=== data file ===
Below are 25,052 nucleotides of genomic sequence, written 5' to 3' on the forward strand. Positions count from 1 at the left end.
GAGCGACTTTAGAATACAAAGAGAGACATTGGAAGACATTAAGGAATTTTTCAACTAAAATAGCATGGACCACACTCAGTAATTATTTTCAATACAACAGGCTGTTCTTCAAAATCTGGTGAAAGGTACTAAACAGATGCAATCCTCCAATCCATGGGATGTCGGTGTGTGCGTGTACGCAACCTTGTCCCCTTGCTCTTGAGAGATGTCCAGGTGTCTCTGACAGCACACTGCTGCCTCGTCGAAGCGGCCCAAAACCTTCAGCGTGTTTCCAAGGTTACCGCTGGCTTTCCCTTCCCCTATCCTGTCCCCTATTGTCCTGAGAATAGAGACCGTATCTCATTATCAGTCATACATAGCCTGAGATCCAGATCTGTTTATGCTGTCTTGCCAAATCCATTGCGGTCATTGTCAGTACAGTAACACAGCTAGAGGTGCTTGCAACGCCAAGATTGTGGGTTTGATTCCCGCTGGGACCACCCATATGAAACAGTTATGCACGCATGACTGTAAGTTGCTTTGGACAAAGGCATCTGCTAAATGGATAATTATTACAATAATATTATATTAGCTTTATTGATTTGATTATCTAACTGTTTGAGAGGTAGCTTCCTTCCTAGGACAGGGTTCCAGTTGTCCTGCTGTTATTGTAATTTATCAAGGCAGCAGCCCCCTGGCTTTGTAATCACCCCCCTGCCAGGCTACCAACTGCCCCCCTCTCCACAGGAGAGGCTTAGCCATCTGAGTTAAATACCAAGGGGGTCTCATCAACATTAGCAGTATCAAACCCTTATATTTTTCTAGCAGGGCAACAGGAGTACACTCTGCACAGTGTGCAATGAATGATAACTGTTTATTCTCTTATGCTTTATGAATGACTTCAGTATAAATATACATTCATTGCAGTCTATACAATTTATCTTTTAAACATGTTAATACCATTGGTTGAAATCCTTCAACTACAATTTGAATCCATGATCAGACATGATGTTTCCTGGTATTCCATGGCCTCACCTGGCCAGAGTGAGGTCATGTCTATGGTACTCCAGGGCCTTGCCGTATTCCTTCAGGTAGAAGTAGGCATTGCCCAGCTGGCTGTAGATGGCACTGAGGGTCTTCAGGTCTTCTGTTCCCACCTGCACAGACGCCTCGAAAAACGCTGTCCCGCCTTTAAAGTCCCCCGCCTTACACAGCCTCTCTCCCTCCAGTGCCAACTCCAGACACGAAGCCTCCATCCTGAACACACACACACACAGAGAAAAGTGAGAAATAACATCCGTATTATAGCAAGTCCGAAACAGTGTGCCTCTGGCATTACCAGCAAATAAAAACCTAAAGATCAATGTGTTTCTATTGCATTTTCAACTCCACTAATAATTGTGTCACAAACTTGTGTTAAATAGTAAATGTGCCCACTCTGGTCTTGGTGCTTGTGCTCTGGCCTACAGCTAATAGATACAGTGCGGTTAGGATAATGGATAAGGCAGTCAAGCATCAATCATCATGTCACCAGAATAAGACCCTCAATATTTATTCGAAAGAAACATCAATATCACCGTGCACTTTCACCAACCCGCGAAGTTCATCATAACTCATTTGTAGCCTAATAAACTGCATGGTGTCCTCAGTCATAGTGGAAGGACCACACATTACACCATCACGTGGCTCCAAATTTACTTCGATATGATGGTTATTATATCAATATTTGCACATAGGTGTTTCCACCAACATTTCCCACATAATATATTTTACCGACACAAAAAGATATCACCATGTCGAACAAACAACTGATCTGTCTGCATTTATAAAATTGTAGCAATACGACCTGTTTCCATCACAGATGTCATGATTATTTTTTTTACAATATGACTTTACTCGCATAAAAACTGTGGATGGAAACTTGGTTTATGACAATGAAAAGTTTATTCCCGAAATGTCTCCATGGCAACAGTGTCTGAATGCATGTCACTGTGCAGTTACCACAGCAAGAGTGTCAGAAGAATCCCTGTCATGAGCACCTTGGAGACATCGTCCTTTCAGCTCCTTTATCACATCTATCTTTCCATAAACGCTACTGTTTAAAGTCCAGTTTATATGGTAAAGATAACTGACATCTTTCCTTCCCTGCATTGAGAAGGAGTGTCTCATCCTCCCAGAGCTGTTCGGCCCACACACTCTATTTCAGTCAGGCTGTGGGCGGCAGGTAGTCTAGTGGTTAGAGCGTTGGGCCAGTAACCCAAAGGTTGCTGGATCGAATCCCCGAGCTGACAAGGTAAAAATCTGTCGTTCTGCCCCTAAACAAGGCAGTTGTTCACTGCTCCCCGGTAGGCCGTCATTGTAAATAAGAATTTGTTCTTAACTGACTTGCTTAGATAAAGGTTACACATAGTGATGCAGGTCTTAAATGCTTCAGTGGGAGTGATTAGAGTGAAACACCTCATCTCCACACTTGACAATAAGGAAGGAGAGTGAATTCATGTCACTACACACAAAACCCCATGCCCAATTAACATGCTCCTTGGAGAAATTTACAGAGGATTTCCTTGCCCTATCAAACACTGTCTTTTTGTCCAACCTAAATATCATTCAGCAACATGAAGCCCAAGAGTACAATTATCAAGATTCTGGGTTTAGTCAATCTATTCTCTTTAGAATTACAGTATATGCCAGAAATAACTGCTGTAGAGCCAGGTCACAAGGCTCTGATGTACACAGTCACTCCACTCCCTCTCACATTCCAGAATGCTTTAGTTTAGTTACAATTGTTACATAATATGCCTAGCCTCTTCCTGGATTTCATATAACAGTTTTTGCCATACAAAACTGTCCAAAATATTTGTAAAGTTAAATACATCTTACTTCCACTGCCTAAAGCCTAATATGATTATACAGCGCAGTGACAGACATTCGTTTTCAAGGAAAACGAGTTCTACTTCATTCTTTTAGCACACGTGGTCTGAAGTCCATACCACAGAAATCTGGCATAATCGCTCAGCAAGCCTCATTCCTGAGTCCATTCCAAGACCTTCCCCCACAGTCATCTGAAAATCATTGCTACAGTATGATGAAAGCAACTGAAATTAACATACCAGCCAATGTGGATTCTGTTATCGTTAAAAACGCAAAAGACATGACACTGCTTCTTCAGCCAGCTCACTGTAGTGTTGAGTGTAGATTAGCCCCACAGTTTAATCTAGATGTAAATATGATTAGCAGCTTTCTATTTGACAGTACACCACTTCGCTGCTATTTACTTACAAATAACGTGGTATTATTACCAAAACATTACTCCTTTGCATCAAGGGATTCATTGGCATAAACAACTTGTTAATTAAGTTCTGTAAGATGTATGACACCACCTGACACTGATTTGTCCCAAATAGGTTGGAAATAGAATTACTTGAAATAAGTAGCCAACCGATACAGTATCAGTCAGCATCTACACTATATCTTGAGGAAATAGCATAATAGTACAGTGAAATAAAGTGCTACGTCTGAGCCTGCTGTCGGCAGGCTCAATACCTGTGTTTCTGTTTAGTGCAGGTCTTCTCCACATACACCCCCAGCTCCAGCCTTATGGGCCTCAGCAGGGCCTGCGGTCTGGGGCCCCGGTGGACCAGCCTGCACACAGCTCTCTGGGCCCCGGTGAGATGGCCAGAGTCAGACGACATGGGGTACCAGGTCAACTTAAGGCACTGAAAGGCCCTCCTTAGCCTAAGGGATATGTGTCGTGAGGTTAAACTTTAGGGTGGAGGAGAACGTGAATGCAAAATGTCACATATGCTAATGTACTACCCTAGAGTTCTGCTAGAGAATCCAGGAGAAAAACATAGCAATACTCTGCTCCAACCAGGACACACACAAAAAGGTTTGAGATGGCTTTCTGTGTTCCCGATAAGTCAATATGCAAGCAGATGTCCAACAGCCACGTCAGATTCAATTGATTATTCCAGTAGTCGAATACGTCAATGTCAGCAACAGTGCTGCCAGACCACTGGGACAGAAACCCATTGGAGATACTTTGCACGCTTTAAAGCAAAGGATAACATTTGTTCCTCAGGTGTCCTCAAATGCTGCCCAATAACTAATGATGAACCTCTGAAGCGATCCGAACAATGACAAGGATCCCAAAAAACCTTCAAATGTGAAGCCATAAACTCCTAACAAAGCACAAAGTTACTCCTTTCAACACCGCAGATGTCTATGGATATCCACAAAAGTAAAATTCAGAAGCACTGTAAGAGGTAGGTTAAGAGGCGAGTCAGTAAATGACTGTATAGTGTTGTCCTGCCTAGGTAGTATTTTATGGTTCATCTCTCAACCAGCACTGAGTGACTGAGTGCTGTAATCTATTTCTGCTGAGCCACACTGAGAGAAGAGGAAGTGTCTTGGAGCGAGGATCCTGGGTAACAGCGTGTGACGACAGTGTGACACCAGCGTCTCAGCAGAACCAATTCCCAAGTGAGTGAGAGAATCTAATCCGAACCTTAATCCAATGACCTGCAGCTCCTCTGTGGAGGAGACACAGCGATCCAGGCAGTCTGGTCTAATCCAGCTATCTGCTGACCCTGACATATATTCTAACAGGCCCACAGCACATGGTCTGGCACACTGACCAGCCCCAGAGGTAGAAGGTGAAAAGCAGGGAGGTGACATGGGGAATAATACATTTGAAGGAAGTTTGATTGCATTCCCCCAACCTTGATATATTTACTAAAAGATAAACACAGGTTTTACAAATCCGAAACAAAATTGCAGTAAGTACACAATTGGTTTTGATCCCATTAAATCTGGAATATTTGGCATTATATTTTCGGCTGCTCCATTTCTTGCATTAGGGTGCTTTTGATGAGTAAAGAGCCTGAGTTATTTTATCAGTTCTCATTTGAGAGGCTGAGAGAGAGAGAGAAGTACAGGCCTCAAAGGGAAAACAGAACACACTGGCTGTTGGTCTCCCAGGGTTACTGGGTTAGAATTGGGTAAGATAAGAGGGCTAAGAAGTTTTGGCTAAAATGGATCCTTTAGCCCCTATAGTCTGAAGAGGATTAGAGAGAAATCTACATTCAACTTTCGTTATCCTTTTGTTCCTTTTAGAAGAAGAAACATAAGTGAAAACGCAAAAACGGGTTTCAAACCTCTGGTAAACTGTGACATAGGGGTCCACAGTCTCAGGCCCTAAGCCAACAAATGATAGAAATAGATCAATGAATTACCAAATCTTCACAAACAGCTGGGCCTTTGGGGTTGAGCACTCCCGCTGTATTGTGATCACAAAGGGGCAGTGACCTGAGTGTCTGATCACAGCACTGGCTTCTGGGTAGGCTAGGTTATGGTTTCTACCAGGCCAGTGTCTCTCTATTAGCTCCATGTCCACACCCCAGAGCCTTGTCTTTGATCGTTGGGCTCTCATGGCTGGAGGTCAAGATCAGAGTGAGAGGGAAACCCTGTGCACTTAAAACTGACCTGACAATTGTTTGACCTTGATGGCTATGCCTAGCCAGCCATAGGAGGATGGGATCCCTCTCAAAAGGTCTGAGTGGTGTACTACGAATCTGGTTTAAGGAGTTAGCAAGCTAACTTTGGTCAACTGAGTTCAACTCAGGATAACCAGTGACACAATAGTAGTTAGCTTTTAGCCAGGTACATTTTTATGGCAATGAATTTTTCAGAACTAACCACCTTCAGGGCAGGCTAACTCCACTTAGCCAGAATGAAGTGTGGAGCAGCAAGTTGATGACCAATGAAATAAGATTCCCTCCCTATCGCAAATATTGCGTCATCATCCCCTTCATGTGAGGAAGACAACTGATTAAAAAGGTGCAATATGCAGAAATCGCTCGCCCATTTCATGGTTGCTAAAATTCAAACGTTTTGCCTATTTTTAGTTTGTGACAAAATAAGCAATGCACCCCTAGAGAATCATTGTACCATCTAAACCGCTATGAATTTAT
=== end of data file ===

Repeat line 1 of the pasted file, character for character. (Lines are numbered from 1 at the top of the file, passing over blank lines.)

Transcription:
Below are 25,052 nucleotides of genomic sequence, written 5' to 3' on the forward strand. Positions count from 1 at the left end.